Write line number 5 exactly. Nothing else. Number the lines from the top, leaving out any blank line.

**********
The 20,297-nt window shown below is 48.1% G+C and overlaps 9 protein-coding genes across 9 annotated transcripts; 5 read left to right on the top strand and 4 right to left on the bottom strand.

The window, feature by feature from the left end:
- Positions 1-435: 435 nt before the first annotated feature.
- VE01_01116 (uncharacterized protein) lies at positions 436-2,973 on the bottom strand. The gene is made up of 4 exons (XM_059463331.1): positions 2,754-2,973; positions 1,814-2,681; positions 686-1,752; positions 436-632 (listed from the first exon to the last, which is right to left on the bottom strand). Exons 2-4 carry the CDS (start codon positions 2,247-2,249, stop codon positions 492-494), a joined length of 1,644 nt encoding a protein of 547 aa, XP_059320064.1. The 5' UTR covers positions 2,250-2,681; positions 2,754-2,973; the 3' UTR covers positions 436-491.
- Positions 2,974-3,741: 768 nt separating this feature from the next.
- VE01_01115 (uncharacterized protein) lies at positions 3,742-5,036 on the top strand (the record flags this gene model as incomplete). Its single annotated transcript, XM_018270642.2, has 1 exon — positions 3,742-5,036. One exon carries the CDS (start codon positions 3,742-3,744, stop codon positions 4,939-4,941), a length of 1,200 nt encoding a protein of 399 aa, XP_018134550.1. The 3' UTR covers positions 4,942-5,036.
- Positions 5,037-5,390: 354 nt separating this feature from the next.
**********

- Positions 2,974-3,741: 768 nt separating this feature from the next.